The pure, warm water one hour south of the Canaries is home to Cape Verde, a very different group of ten largely undiscovered tropical islands. With a year round warm climate, hospitable people and a stable environment, this sleepy hide away offers an opportunity like no other to cut off from the real world. Rhododendrons, fire trees and corn plants decorate the horizon while dolphins, whales and turtles coexist with the coral in the clear water around the shores. Largely hilly and lush, some of the islands of the Cape Verde archipelago are quite flat, with white sand as far as the eye can see. Rich in African, Mediterranean and Latin influence, this former Portuguese colony benefits from thoughtful development and environmental conservation mapped as part of a grand plan to introduce the benefits of its ‘real paradise’ to the world.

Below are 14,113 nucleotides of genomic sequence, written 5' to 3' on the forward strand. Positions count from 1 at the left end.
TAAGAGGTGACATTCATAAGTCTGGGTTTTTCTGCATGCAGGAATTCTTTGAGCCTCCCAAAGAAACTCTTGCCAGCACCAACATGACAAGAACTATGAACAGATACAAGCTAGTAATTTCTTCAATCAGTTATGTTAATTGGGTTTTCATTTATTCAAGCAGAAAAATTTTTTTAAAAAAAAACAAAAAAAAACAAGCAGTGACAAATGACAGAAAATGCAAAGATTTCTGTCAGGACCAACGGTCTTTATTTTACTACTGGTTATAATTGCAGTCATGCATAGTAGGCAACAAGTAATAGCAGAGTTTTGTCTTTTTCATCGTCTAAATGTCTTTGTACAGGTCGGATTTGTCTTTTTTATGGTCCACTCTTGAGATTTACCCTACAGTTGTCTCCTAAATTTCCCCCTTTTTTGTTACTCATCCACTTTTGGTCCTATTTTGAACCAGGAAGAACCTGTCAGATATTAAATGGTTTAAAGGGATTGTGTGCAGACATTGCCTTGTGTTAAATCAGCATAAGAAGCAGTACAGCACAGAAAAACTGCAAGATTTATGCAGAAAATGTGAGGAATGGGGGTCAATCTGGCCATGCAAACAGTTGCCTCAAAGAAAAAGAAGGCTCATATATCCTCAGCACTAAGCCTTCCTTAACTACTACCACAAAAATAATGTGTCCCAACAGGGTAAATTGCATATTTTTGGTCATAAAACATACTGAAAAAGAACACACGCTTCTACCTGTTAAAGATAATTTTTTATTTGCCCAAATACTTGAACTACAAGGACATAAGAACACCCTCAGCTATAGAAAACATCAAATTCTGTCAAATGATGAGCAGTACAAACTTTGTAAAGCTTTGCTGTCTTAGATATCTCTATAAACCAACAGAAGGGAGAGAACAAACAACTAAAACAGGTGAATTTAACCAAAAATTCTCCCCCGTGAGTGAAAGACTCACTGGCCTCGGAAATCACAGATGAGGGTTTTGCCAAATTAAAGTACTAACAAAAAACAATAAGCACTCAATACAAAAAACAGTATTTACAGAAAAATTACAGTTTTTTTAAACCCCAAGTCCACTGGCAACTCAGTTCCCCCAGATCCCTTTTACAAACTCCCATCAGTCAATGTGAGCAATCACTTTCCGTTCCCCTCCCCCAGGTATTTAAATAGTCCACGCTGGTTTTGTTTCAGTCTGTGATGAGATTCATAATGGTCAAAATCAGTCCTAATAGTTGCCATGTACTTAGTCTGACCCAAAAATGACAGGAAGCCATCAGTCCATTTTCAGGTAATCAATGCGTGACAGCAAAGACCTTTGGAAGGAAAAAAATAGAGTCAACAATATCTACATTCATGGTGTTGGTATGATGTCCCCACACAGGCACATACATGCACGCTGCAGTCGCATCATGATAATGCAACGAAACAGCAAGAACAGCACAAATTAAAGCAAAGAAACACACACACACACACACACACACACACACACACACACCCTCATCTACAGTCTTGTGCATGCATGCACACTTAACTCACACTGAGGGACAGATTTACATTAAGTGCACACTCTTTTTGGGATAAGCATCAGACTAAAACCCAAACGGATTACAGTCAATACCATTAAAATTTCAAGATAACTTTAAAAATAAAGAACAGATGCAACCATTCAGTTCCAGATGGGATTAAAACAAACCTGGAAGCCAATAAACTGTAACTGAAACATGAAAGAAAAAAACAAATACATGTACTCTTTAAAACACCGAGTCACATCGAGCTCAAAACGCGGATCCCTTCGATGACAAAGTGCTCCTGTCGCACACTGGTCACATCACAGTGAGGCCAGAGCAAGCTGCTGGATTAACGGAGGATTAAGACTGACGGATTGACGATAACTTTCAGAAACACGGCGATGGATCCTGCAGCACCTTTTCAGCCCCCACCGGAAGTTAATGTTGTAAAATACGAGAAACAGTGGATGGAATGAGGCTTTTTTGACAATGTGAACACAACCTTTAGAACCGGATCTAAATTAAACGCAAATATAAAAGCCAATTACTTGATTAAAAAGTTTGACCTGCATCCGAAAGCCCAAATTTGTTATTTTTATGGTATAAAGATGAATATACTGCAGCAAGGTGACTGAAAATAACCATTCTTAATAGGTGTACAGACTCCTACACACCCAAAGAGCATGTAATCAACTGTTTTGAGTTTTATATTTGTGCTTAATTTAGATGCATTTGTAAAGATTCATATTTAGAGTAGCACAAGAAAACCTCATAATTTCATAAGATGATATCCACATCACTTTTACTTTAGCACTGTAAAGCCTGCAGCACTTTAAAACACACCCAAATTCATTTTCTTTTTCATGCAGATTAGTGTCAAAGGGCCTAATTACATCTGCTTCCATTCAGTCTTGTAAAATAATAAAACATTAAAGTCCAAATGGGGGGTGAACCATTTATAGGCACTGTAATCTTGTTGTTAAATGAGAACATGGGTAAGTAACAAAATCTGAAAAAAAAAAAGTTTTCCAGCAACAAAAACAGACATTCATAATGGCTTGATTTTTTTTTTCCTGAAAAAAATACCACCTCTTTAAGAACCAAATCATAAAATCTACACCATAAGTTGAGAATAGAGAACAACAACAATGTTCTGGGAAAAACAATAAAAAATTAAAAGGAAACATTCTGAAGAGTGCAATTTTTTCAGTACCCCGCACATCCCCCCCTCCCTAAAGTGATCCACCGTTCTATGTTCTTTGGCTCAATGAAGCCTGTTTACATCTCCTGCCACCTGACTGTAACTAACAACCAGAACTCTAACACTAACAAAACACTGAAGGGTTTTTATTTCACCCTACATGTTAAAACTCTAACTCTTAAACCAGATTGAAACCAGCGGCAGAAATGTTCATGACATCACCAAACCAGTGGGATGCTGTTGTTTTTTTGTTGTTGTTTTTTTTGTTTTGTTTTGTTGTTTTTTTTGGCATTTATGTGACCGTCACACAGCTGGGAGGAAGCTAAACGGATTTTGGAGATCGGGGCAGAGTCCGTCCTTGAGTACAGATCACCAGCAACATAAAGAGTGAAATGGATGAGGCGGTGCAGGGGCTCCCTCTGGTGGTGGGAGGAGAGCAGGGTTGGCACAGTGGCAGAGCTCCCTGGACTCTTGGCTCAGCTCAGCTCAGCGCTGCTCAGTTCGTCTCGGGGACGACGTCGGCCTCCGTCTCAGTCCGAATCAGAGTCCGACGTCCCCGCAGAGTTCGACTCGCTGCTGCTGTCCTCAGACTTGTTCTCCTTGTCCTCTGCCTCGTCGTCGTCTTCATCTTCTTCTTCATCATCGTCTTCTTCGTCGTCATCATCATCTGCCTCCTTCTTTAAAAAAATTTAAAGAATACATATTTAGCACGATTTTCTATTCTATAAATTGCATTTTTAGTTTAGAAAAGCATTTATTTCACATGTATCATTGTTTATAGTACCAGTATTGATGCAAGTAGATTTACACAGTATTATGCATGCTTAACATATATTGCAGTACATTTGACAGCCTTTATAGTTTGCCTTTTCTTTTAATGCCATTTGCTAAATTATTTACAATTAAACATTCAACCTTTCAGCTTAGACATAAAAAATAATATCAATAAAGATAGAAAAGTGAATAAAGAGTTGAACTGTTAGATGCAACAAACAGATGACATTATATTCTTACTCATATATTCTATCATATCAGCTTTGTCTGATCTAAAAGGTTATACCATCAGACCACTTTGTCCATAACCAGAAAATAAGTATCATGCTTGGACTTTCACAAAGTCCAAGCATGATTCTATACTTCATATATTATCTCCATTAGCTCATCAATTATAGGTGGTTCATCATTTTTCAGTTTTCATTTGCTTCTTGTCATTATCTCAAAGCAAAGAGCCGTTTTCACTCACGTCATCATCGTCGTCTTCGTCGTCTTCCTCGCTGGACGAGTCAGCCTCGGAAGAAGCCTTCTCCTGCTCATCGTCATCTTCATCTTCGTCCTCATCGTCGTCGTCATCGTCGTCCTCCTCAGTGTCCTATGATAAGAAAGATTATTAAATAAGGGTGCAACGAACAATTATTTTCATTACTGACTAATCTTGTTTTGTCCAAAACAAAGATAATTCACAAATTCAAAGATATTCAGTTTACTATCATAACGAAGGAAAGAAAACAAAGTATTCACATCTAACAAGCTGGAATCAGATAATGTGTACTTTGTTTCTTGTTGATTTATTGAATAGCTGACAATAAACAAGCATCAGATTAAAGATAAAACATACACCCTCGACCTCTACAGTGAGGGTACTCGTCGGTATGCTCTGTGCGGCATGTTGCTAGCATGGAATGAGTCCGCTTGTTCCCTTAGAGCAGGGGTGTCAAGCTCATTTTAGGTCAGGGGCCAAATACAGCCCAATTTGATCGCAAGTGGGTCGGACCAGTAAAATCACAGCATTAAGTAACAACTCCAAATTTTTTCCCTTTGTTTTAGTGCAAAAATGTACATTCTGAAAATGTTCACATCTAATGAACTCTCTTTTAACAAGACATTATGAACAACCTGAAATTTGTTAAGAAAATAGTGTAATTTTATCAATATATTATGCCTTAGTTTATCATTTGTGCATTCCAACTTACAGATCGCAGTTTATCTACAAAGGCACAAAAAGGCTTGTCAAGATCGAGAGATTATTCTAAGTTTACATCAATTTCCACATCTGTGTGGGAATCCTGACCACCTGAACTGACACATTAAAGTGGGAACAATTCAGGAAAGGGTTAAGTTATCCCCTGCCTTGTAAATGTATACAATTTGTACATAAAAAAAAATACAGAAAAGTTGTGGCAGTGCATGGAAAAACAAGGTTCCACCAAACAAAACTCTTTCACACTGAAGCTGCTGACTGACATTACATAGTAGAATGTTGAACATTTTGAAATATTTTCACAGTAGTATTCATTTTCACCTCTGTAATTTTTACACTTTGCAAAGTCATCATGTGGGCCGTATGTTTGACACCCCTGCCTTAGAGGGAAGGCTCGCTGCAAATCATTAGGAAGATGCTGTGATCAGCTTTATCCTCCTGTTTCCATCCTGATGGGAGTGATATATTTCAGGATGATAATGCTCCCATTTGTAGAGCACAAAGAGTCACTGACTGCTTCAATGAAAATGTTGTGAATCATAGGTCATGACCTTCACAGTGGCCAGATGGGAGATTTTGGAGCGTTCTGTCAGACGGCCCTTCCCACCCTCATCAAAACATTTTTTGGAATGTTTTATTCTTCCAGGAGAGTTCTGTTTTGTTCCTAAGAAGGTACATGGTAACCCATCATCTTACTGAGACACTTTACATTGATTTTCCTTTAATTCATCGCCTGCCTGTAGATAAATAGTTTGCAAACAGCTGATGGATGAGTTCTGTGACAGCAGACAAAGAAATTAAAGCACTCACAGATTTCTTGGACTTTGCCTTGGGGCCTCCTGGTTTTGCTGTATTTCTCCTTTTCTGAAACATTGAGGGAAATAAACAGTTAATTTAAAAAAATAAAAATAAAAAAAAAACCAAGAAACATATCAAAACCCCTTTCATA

The Cape Verde Islands were uninhabited when discovered by explorers commissioned by the Portuguese Crown in 1460. Africans (originally brought in under slavery) mixed with Portuguese, English and French, to create the Cape Verdean people. Intermittent periods of drought led to famine and emigration – even now more Cape Verdeans live overseas than on the Islands. In 1975, the Cape Verdean people were given Independence from Portugal. In 1991, multi-party democracy began.